An elegant pink drink made with white peach puree and Prosecco, the Bellini titillates the taste buds with equal measures of fruity and fizzy. Giuseppe Cipriani, the founder of Venice’s famed Harry’s Bar, came up with this recipe sometime between 1934 and 1848. He named the drink after the Italian Renaissance painter Giovanni Bellini since its playful color reminded him of a saint’s toga depicted on one of the artist’s paintings. Initially, the cocktail was introduced as a seasonal item. But once fresh white peach puree was more available to the bar, it became a year-round favorite among its most recognizable patrons including Charlie Chaplin, Humphrey Bogart, Alfred Hitchcock, and Orson Welles.
The bar restaurant is also reputed to be the birthplace of the dish Carpaccio, which coincidentally pairs well with a glass of Bellini.
Blood and Sand, Savoy Hotel, London
Brutal, bloody, and unforgiving, the bullfight is a violent dance between man and animal that has fascinated artists for centuries. Life and death in the bullring are moments relived repeatedly on canvases, photographs, novels, and in almost every art form imaginable. It’s not surprising then that the Hotel Savoy of London created a drink named after a film about bull fighting. Blood and Sand, a 1922 silent film starring Rudolph Valentino about a bullfighter who met his untimely end at the arena, inspired a muddy cocktail that is both fruity and complex. It first appeared in the Savoy Cocktail Book in 1930. The Blood and Sand consists of Scotch whisky mixed with cherry brandy, sweet vermouth, and orange juice.
You can order this timeless cocktail at Savoy’s American Bar, along with its other famous creations like the White Lady Corpse Reviver and the Hanky Panky.
Black Russian, Hotel Metropole, Brussels
Despite having Russia in its name, the Black Russian was made for an American diplomat. As the story goes, bartender Gustave Tops created this cocktail for the U.S. Ambassador to Luxembourg, Perle Mesta, in 1949. Combining both vodka and Kahlua, Tops concocted a simple but foolproof drink that can smooth any diplomatic negotiations.
If you happen to visit Hotel Metropole where Tops came up with this cocktail, be sure to drop by its recently renovated Le 31 bar. Modeled after a late 19th century piano lounge, Le 31 is lavishly decorated with chandeliers and art nouveau designs. Here you can order both a Black Russian or a White Russian, and get a close-up look at Brussel’s oldest continuously-operating hotel.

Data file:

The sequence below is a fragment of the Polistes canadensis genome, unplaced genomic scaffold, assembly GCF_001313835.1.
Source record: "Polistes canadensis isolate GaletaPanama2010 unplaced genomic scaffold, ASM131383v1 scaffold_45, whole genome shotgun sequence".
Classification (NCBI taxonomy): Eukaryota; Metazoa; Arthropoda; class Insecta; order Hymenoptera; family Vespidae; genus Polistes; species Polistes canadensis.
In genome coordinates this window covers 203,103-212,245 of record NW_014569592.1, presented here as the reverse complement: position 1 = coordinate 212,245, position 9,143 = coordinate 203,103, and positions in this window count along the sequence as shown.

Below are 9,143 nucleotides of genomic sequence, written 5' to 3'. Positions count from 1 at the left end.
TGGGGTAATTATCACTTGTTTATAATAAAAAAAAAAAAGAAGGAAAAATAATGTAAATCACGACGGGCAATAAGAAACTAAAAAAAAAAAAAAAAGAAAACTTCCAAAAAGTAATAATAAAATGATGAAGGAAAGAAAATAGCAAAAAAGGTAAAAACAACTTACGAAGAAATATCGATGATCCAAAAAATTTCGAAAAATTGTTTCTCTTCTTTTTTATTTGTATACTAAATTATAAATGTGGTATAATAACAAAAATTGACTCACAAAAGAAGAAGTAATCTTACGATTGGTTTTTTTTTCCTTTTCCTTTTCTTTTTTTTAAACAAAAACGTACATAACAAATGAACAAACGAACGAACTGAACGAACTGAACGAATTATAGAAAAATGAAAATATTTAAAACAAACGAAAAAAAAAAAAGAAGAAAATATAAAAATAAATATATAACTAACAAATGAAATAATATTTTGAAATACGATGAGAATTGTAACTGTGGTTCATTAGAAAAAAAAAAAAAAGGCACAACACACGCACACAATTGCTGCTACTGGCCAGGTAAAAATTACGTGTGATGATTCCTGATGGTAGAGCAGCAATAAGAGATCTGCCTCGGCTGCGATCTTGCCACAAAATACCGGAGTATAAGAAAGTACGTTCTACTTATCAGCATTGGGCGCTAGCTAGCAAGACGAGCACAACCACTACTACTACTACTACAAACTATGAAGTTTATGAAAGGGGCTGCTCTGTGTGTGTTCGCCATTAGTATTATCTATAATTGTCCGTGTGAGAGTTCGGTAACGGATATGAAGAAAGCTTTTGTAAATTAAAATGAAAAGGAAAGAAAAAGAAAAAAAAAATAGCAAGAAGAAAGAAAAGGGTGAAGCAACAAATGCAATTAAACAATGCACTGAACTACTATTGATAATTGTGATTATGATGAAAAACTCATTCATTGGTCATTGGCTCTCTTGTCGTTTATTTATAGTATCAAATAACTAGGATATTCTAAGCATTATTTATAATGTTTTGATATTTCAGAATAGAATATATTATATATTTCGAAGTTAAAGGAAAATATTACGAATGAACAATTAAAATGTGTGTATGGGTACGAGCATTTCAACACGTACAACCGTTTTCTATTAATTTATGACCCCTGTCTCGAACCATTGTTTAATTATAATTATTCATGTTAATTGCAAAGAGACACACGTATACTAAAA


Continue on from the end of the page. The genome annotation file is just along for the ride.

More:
Irish Coffee, Buena Vista Cafe, San Francisco
The perfect drink for warming up on a chilly night, Irish Coffee was first invented to do just that. When terrible weather forced a Pan Am flight to turn back at Foynes Airport in Ireland in 1943, Joe Sheridan, the terminal’s chef, was asked to come back for the night to prepare food. Faced with shivering passengers, Sheridan decided to serve hot coffee mixed with Irish whisky and topped off with fresh cream. Later, he was asked if he had been serving Brazilian Coffee, Sheridan replied, “No, it was Irish Coffee.” The recipe was later brought to the U.S. by San Francisco Chronicle journalist Stanton Delaplane in 1952, when he helped Buena Vista Cafe owner Jack Koeppler shape the modern version of the drink. Sheridan was later invited to work at the restaurant, which he did for 10 years.
Today, Buena Vista Cafe serves roughly 2,000 cups of Irish coffee daily using the same recipe from more than 60 years ago.
Vieux Carre, Hotel Monteleone, New Orleans
Named after the New Orleans French Quarter, Vieux Carre is the kind of classy, slow sipper that only the Big Easy can conjure up. Velvet smooth and layered in bittersweet, herbaceous notes, this Southern cocktail was first mixed by bartender Walter Bergeron at the Carousel Piano Bar & Lounge in Hotel Monteleone around 1938. A touch more sophisticated than the Sazerac but just as potent, Vieux Carre is a perfect union of rye whiskey and cognac stirred with two different types of bitters. While this cocktail is easily overlooked (even by those who frequent Bourbon Street for a good drink) you can still hunt down the original interpretation of this classic at the Carousel Bar.
As iconic as the hotel it’s located in, the Carousel Bar is the only revolving bar in New Orleans and was once a favorite watering hole of Southern writers including William Faulkner, Tennessee Williams, and Truman Capote.